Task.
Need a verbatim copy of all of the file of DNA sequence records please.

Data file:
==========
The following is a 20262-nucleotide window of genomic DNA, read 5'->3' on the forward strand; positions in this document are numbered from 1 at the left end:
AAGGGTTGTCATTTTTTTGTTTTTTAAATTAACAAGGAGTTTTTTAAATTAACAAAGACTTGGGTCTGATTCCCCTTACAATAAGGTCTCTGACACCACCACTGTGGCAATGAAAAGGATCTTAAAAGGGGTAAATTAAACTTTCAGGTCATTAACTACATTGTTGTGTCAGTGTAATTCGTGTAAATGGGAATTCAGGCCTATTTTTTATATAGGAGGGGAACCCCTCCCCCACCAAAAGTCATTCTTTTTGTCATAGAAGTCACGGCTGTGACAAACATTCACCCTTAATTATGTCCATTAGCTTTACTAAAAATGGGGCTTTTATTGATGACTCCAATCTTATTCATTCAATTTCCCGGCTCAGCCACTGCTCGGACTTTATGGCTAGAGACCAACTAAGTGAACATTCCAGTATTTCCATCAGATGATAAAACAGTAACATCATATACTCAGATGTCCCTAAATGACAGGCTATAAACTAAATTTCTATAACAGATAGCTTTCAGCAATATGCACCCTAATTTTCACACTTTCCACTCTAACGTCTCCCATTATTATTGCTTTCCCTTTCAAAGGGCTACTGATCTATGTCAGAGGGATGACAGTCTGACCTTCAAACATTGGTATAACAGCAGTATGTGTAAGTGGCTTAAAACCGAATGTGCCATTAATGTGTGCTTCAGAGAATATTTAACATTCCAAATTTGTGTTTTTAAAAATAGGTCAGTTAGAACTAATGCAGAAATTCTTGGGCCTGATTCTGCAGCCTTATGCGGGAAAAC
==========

The following is a 20262-nucleotide window of genomic DNA, read 5'->3' on the forward strand; positions in this document are numbered from 1 at the left end:
AAGGGTTGTCATTTTTTTGTTTTTTAAATTAACAAGGAGTTTTTTAAATTAACAAAGACTTGGGTCTGATTCCCCTTACAATAAGGTCTCTGACACCACCACTGTGGCAATGAAAAGGATCTTAAAAGGGGTAAATTAAACTTTCAGGTCATTAACTACATTGTTGTGTCAGTGTAATTCGTGTAAATGGGAATTCAGGCCTATTTTTTATATAGGAGGGGAACCCCTCCCCCACCAAAAGTCATTCTTTTTGTCATAGAAGTCACGGCTGTGACAAACATTCACCCTTAATTATGTCCATTAGCTTTACTAAAAATGGGGCTTTTATTGATGACTCCAATCTTATTCATTCAATTTCCCGGCTCAGCCACTGCTCGGACTTTATGGCTAGAGACCAACTAAGTGAACATTCCAGTATTTCCATCAGATGATAAAACAGTAACATCATATACTCAGATGTCCCTAAATGACAGGCTATAAACTAAATTTCTATAACAGATAGCTTTCAGCAATATGCACCCTAATTTTCACACTTTCCACTCTAACGTCTCCCATTATTATTGCTTTCCCTTTCAAAGGGCTACTGATCTATGTCAGAGGGATGACAGTCTGACCTTCAAACATTGGTATAACAGCAGTATGTGTAAGTGGCTTAAAACCGAATGTGCCATTAATGTGTGCTTCAGAGAATATTTAACATTCCAAATTTGTGTTTTTAAAAATAGGTCAGTTAGAACTAATGCAGAAATTCTTGGGCCTGATTCTGCAGCCTTATGCGGGAAAAC